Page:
Starting my dissertation research over summer

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billie23
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So I'm doing my degree in English Literature and Film studies and have decided to write my dissertation on Disney. However, where do I even begin. My uni don't start discussing and asking us to plan for this work in December and it's due in May, such a silly idea. But my friends who have just graduated have told me to start asap on all the reading. But where do I begin? Do I just read and find as much info as possibly, or do I read and start making notes on things that would suit my what I'm writing in relation to Disney or what?
Any suggestions/tips would be great
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Edu-Eye
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Hi Billie,

Firstly, well done for being so enthusiastic!! - I teach research methods in a university and would love to have a few more students getting to grips with their 'dissy' so early on!

So the first stage in tackling your research is to revisit your course/module guide, and see whether there are any specific guidelines you need to comply with, for example, any specific 'way' you need to look at the topic, eg. Disney as a business, their films, the wider aspects such as theme parks, stores etc, their impact on society or even Walt Disney himself! I suspect from your course, it may be the 'films' perspective, but again do consider the wider aspects of Disney's 'influence' as this may help you define exactly where to go with it.

What I mean by this is that (without any specific 'this is what you MUST do' orders from the uni) most topics can be looked at from several (and sometimes lots of!) different viewpoints - as noted, something like Disney can be seen as a business, as a film-making 'powerhouse', as a global brand, perhaps even something that has changed society (all our childhoods!), and it's often nice, not to mention interesting, to take a slightly different twist. Some of this choice will be down to you, some might be guidance from your tutor(s), but often this will be dictated by the availability of both academic sources (books/journals) out there plus what sort of research you want to do.

Obviously again you need to look back at the 'spec' for this - do you need to do a review of literature? - do you have to do primary research? - indeed can you only do secondary research? - this may shape your approach. But if you have to or can do a 'lit review', then this will be the place to start...

So, with your 'approach' defined, eg. you're looking at the impact of Disney's films on society, you can then brainstorm the key issues here and either a) create a mind map or b) create a list. You may begin with a brief overview of Disney - perhaps the history, then a note on how it developed to where it is today, perhaps including a note on the man himself (he will have 'shaped' it) - then perhaps some overview of key films, turning points if you like in its development, plus reviews of these, links to events in the country (US) or world at the time, etc - lots of scope (!!) but do try and create a logical 'flow'. For my own students, I ask them to 'underpin' all their points with 'theory' from books/journals plus good quality websites etc, so when you have the key points you want to make listed, then look for and note down sources (always reference in full as you go, which saves you doing this at the end!).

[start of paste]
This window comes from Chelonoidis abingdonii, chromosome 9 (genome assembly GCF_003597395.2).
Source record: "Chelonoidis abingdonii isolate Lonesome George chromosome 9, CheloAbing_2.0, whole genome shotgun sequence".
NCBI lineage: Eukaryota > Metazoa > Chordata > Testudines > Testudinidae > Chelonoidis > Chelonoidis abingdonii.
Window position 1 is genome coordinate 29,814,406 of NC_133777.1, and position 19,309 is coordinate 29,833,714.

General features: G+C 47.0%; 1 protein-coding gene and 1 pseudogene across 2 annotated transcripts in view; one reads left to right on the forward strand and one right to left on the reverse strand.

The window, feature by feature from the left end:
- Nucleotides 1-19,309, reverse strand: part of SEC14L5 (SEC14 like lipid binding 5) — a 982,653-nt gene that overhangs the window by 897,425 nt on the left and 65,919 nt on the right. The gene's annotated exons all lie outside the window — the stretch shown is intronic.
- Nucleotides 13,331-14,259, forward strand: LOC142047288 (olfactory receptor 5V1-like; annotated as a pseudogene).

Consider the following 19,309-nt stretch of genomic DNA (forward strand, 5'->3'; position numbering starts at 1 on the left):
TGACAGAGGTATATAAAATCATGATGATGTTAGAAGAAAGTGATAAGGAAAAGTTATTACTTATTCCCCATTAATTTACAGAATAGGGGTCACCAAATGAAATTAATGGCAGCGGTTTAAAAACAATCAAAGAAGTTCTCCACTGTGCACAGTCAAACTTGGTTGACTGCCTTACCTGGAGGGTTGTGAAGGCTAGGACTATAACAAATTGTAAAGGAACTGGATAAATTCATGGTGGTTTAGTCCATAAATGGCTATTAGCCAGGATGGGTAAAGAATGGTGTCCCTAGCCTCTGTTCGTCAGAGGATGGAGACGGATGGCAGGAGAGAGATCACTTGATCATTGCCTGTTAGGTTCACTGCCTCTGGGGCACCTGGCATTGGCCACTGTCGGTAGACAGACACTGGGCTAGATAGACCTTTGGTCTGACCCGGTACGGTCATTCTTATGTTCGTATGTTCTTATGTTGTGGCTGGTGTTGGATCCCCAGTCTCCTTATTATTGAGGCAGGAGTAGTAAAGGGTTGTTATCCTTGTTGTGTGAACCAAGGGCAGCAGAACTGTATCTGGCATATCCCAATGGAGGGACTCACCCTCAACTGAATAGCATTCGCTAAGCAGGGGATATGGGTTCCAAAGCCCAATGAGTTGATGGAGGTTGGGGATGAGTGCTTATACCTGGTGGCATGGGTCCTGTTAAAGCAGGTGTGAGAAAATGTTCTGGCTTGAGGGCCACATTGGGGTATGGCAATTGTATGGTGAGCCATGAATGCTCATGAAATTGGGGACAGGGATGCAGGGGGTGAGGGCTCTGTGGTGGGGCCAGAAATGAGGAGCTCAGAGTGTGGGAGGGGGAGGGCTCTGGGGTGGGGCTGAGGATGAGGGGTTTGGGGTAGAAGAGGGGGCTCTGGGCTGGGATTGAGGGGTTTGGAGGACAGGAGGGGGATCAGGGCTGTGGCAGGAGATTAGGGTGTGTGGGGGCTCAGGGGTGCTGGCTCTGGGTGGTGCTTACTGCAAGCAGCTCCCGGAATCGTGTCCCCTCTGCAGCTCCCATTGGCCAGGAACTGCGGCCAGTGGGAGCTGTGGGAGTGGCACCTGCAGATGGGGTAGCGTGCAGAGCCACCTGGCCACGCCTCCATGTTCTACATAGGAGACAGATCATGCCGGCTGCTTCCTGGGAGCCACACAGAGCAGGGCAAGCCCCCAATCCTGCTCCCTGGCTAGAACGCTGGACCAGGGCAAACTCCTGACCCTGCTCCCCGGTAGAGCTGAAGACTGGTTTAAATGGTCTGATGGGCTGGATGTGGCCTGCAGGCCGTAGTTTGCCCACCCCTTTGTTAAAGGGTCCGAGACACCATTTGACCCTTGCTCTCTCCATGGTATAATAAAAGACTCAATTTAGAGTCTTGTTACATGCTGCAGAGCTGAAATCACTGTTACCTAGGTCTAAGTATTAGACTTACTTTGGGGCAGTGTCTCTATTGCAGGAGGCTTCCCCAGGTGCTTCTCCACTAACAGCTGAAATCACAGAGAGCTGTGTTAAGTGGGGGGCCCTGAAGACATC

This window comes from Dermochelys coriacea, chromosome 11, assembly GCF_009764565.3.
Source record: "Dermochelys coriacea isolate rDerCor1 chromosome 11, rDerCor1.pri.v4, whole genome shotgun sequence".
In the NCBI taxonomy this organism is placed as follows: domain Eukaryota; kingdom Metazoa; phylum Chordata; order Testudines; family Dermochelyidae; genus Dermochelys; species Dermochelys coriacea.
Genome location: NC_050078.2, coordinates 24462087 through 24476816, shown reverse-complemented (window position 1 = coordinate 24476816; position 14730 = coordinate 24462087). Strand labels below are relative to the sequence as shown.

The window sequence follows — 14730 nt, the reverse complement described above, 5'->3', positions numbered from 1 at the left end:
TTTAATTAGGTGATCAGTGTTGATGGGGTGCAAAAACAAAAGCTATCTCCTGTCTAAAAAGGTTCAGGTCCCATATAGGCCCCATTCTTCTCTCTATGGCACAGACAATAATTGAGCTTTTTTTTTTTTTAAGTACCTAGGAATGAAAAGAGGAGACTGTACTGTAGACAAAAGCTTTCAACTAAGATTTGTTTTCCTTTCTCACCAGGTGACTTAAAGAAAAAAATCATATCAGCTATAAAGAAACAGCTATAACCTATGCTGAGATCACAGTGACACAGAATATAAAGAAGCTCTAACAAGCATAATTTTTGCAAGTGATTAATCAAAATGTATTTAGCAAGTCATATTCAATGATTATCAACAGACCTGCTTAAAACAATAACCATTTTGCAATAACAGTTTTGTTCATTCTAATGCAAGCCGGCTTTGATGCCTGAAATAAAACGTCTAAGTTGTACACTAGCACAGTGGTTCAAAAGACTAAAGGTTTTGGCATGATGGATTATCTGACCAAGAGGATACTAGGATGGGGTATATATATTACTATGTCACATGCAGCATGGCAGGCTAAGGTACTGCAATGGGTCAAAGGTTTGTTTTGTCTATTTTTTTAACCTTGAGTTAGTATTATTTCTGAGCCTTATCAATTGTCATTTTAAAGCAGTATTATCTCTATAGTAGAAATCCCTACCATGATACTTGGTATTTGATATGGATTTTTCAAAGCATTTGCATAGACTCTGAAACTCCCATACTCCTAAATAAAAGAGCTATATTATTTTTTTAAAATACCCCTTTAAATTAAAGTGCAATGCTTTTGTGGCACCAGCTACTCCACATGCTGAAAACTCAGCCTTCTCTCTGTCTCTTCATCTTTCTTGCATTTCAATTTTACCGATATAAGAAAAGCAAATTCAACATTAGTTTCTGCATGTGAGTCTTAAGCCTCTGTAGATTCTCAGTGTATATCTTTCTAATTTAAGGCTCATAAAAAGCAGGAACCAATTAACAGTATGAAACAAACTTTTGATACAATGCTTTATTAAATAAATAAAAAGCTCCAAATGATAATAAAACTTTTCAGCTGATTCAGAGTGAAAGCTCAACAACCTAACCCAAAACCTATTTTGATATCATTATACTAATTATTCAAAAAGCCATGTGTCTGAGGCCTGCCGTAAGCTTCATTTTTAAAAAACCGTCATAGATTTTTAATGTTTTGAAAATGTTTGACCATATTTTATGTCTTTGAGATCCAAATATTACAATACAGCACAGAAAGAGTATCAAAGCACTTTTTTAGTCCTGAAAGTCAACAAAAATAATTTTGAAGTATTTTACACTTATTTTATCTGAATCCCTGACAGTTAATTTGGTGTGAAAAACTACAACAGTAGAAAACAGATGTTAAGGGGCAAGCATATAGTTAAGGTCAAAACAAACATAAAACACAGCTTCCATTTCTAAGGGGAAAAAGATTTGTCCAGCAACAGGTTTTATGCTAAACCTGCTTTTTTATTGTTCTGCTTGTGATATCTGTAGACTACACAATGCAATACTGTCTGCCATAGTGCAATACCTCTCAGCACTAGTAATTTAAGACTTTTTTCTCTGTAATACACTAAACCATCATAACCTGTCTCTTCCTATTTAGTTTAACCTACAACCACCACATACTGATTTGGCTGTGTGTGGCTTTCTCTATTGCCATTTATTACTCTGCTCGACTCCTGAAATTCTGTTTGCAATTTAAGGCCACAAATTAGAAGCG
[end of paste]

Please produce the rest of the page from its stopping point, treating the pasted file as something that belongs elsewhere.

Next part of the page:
As a film studies student, you may also have to (check!) or be tempted to stick with literature in this area, but do consider other subjects that may be able to contribute - in this example, you could look at history (to see what was happening in the world at the time of the films), sociology (to see how these fit in with societal views and behaviours), psychology (to see the potential effect films can have on people) and even literature (to see how the films compared with writing and other media at the time). Perhaps also into business eg. was Disney doing this for the money or philosophy, eg. was it to make a point? BUT do keep focused on what you want to get at here - it's very easy to go off on too much of a tangent!!

When you have you 'lit review' 'constructed': points/notes plus sources, you can then fiddle around to make sure it flows well and reads logically, then begin to make it 'pretty' ie. into well-written sentences and paragraphs. Do bear in mind that when you write your research strategy - this is trickier to explain and will probably be specific to your uni/school or tutor, so I don't want to tread on too many toes! - you will probably go back and tweak the lit review anyway to ensure it fits with this, but the process of a) defining your topic and specific approach, b) creating an effective structure, c) sourcing material as per both, and d) writing this up, should get you started. You can then discuss your progress and the next step(s) with your supervisor/tutor when you go back to uni.

Hope this helps? Take care and have fun (!!)...Helen

University Lecturer & Academic Director of Edu-Eye
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